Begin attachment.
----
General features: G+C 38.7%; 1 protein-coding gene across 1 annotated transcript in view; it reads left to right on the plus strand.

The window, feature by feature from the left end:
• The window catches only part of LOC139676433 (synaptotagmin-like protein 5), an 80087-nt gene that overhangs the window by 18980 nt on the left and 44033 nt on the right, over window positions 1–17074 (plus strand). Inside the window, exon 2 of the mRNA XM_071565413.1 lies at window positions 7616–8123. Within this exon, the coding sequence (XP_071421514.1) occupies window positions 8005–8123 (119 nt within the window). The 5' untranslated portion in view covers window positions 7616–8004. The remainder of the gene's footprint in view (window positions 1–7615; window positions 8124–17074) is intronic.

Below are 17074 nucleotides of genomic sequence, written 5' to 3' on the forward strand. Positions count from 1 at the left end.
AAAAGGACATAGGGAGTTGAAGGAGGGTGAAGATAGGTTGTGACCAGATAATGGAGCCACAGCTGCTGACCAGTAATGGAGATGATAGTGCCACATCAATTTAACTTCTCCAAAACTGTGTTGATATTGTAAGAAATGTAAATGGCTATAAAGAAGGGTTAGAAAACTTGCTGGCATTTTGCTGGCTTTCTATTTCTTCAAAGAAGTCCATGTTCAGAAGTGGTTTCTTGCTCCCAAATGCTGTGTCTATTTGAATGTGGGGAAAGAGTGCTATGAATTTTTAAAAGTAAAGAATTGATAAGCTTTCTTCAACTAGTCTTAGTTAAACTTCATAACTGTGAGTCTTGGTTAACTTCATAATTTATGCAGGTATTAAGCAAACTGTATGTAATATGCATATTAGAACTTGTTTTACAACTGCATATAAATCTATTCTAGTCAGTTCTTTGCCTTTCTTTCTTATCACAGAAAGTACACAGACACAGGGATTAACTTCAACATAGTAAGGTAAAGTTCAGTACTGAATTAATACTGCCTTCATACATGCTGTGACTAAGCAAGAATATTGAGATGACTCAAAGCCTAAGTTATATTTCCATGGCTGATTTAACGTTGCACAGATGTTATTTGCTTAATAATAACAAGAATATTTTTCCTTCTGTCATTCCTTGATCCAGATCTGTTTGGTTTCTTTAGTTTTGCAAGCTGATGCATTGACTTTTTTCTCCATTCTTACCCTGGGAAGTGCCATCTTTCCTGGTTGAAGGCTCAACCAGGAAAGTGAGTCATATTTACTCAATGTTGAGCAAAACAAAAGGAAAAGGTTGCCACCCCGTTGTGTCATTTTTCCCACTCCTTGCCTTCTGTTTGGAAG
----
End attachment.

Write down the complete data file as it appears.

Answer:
General features: G+C 38.7%; 1 protein-coding gene across 1 annotated transcript in view; it reads left to right on the plus strand.

The window, feature by feature from the left end:
• The window catches only part of LOC139676433 (synaptotagmin-like protein 5), an 80087-nt gene that overhangs the window by 18980 nt on the left and 44033 nt on the right, over window positions 1–17074 (plus strand). Inside the window, exon 2 of the mRNA XM_071565413.1 lies at window positions 7616–8123. Within this exon, the coding sequence (XP_071421514.1) occupies window positions 8005–8123 (119 nt within the window). The 5' untranslated portion in view covers window positions 7616–8004. The remainder of the gene's footprint in view (window positions 1–7615; window positions 8124–17074) is intronic.

Below are 17074 nucleotides of genomic sequence, written 5' to 3' on the forward strand. Positions count from 1 at the left end.
AAAAGGACATAGGGAGTTGAAGGAGGGTGAAGATAGGTTGTGACCAGATAATGGAGCCACAGCTGCTGACCAGTAATGGAGATGATAGTGCCACATCAATTTAACTTCTCCAAAACTGTGTTGATATTGTAAGAAATGTAAATGGCTATAAAGAAGGGTTAGAAAACTTGCTGGCATTTTGCTGGCTTTCTATTTCTTCAAAGAAGTCCATGTTCAGAAGTGGTTTCTTGCTCCCAAATGCTGTGTCTATTTGAATGTGGGGAAAGAGTGCTATGAATTTTTAAAAGTAAAGAATTGATAAGCTTTCTTCAACTAGTCTTAGTTAAACTTCATAACTGTGAGTCTTGGTTAACTTCATAATTTATGCAGGTATTAAGCAAACTGTATGTAATATGCATATTAGAACTTGTTTTACAACTGCATATAAATCTATTCTAGTCAGTTCTTTGCCTTTCTTTCTTATCACAGAAAGTACACAGACACAGGGATTAACTTCAACATAGTAAGGTAAAGTTCAGTACTGAATTAATACTGCCTTCATACATGCTGTGACTAAGCAAGAATATTGAGATGACTCAAAGCCTAAGTTATATTTCCATGGCTGATTTAACGTTGCACAGATGTTATTTGCTTAATAATAACAAGAATATTTTTCCTTCTGTCATTCCTTGATCCAGATCTGTTTGGTTTCTTTAGTTTTGCAAGCTGATGCATTGACTTTTTTCTCCATTCTTACCCTGGGAAGTGCCATCTTTCCTGGTTGAAGGCTCAACCAGGAAAGTGAGTCATATTTACTCAATGTTGAGCAAAACAAAAGGAAAAGGTTGCCACCCCGTTGTGTCATTTTTCCCACTCCTTGCCTTCTGTTTGGAAG